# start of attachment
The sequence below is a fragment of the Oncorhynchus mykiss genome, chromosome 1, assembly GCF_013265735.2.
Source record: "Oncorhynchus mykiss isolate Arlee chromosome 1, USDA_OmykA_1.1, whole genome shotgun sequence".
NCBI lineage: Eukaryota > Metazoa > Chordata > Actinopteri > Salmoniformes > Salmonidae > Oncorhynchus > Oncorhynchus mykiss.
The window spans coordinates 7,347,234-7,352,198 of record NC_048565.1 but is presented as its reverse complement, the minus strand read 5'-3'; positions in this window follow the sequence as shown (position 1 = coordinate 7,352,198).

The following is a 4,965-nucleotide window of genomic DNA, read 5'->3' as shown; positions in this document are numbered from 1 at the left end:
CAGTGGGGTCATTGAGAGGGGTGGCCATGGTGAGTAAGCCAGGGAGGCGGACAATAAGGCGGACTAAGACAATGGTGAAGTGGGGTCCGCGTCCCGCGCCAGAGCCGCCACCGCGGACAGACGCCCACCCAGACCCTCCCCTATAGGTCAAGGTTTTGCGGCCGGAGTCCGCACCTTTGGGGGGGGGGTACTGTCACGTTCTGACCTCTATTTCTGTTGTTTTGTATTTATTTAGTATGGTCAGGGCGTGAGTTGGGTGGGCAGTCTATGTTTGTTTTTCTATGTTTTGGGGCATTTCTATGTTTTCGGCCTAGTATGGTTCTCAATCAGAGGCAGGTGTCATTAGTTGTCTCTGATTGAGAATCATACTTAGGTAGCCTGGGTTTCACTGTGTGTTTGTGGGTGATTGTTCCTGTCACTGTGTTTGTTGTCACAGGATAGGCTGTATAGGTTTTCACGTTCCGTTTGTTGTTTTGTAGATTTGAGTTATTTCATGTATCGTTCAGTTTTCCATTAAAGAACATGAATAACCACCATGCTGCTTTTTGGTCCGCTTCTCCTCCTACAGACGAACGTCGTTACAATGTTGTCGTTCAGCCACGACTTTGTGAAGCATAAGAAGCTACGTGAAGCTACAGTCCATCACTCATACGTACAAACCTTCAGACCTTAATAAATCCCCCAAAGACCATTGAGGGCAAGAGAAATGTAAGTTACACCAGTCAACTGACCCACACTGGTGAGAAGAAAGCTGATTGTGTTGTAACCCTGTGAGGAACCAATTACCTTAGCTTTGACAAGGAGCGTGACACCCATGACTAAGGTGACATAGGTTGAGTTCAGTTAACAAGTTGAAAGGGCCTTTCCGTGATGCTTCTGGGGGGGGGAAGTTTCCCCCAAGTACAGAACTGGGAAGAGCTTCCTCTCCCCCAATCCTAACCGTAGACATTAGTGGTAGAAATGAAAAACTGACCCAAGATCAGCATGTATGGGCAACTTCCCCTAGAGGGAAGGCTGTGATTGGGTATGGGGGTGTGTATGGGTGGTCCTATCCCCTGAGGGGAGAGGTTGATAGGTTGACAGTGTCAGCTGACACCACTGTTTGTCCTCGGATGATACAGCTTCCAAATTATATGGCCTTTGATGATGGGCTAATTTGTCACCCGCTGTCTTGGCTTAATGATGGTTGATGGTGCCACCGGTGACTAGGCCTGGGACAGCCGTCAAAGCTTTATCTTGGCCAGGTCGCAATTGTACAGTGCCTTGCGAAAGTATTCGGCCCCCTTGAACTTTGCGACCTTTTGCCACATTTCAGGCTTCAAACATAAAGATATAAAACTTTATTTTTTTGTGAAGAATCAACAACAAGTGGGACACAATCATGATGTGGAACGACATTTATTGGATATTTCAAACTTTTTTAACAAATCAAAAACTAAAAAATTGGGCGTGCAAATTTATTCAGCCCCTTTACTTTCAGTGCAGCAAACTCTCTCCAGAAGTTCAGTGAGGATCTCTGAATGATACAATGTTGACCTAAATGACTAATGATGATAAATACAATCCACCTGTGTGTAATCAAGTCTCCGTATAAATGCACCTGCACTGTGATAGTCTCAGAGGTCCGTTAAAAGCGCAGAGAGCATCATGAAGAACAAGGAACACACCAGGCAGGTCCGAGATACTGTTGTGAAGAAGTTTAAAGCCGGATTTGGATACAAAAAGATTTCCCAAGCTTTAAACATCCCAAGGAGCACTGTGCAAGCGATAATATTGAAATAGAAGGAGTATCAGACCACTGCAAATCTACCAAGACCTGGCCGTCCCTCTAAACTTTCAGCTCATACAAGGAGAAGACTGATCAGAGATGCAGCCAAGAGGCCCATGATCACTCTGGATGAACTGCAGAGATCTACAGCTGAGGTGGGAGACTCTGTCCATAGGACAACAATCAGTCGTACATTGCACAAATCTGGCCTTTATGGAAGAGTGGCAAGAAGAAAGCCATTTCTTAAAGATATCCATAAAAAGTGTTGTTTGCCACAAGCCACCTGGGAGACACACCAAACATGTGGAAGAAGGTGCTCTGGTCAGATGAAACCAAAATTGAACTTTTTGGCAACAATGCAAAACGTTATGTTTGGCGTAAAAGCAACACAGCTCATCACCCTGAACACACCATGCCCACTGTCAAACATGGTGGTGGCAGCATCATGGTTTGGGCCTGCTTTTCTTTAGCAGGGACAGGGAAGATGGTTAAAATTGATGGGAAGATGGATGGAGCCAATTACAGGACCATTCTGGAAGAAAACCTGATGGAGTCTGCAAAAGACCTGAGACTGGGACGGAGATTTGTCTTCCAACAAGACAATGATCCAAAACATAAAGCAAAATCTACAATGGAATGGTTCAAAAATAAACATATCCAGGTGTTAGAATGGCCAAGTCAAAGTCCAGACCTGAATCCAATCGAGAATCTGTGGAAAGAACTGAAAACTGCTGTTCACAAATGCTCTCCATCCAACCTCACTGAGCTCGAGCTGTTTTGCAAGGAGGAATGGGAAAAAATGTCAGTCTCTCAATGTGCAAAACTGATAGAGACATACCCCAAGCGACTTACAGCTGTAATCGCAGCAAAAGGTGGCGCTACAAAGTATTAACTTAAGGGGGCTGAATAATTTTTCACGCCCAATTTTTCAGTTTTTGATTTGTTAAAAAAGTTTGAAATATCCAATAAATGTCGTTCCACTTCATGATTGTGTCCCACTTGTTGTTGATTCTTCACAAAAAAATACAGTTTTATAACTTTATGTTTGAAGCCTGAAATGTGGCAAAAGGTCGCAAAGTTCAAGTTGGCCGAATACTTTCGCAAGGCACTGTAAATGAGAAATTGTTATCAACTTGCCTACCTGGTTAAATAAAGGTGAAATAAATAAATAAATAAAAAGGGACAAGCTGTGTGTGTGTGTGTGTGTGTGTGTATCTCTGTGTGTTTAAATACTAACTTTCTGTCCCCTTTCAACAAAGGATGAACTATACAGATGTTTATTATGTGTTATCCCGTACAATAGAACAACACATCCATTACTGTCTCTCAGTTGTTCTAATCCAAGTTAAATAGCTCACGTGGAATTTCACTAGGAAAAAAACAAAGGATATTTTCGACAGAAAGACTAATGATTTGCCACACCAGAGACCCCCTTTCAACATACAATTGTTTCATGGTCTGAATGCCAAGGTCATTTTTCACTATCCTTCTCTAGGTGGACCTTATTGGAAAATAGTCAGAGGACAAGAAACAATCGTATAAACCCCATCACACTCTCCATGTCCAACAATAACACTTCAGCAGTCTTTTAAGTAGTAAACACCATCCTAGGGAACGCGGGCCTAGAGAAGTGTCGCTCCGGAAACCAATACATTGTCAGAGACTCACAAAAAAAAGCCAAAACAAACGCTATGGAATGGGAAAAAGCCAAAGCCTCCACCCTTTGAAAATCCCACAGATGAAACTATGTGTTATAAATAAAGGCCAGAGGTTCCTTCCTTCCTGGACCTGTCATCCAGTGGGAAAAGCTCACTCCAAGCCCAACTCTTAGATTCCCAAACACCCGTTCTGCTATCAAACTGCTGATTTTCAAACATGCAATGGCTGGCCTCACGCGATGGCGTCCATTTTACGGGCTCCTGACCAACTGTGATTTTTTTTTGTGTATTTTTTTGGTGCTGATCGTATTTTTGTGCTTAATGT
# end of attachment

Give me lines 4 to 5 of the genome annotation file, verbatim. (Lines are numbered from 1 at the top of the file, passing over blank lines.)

The window spans coordinates 7,347,234-7,352,198 of record NC_048565.1 but is presented as its reverse complement, the minus strand read 5'-3'; positions in this window follow the sequence as shown (position 1 = coordinate 7,352,198).

The following is a 4,965-nucleotide window of genomic DNA, read 5'->3' as shown; positions in this document are numbered from 1 at the left end: